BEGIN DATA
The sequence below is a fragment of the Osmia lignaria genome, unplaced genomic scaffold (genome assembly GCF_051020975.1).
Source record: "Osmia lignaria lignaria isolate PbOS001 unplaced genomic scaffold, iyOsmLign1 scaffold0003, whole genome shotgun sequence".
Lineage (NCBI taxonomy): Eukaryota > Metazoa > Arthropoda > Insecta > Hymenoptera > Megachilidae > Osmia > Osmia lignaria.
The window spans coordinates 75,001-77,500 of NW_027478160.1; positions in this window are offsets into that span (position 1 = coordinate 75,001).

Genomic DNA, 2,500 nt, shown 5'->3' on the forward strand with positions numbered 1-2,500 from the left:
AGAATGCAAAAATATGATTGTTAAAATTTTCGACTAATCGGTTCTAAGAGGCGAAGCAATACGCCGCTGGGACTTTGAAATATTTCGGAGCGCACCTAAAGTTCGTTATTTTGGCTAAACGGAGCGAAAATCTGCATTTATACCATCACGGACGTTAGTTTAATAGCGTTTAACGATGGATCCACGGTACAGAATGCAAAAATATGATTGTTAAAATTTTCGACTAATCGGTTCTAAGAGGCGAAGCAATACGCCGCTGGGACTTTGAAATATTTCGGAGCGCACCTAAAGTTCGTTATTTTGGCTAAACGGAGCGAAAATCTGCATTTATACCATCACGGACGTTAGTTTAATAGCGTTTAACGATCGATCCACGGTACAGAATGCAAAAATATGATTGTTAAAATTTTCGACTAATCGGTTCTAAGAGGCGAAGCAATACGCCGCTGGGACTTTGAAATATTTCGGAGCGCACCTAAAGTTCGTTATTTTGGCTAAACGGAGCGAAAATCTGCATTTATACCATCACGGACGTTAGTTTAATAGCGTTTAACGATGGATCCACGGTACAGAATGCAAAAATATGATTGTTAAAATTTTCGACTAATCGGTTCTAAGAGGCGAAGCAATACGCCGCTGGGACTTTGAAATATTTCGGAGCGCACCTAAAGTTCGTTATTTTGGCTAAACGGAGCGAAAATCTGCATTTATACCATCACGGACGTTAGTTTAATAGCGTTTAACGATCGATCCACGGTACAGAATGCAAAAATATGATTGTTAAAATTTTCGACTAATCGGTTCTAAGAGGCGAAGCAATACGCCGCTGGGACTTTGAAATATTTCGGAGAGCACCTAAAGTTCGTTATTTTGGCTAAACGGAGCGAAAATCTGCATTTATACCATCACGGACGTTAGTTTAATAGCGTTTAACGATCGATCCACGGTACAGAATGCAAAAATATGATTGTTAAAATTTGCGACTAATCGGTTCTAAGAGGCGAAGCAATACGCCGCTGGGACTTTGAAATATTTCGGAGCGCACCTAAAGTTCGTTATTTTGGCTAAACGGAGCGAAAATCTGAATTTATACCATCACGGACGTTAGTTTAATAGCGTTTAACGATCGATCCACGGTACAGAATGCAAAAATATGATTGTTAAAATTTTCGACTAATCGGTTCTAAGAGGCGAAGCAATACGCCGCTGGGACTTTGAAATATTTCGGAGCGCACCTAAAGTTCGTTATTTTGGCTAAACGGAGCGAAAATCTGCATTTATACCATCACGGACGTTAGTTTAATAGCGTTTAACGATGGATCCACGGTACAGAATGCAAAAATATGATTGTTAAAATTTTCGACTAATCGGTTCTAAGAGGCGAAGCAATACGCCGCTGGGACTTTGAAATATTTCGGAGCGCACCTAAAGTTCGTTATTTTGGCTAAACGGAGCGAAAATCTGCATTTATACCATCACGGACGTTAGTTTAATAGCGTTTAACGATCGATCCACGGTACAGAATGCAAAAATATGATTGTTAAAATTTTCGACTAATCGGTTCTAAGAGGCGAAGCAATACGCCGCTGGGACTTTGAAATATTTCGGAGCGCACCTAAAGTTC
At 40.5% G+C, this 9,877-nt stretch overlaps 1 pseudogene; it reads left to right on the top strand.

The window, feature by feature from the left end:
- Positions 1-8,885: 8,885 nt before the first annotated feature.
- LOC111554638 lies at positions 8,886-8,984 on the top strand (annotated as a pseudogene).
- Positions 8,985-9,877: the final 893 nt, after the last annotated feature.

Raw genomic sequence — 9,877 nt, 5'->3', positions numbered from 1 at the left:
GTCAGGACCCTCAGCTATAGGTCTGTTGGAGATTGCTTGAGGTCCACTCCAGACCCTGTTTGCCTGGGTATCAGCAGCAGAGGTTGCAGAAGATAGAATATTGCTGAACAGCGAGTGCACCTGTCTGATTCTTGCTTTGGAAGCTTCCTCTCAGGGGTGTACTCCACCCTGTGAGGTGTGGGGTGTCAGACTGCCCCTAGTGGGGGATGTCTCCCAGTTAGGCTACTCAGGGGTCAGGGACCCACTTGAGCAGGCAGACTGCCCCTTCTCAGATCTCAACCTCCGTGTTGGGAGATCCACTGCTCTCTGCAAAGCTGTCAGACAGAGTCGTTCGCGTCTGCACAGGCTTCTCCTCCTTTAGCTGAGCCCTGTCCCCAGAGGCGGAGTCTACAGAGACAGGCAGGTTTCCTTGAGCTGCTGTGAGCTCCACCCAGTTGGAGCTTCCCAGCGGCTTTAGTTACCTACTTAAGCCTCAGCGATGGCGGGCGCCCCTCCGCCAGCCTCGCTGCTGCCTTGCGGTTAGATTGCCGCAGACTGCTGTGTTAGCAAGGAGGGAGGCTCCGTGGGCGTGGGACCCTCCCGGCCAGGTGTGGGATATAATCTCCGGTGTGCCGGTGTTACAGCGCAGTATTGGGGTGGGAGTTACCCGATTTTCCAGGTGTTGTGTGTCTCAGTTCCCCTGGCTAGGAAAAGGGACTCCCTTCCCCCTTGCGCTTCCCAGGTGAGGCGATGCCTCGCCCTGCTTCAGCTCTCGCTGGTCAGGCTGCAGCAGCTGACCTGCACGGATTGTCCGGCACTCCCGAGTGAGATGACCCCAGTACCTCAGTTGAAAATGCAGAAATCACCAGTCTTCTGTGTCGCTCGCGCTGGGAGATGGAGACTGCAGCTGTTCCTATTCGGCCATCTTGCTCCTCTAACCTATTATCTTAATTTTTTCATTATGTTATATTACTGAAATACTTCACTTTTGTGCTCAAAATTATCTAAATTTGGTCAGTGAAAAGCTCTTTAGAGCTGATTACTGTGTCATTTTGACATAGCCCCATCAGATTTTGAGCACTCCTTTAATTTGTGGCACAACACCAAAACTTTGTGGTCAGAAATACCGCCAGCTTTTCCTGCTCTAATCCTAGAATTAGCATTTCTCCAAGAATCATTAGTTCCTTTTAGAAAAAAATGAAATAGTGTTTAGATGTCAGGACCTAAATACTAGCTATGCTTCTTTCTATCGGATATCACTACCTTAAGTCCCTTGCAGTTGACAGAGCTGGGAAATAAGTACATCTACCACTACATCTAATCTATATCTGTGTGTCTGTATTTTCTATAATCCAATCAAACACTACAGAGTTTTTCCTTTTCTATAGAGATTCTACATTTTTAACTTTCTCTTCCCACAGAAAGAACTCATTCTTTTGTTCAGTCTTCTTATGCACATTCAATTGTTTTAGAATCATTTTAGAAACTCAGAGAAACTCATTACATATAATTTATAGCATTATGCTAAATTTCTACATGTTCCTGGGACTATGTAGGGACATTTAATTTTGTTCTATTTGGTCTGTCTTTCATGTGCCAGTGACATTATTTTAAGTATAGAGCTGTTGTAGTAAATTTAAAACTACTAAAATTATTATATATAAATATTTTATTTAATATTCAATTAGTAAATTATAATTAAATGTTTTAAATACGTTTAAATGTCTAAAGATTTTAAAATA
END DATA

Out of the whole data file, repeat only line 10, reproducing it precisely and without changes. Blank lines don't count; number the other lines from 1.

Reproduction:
- LOC111554638 lies at positions 8,886-8,984 on the top strand (annotated as a pseudogene).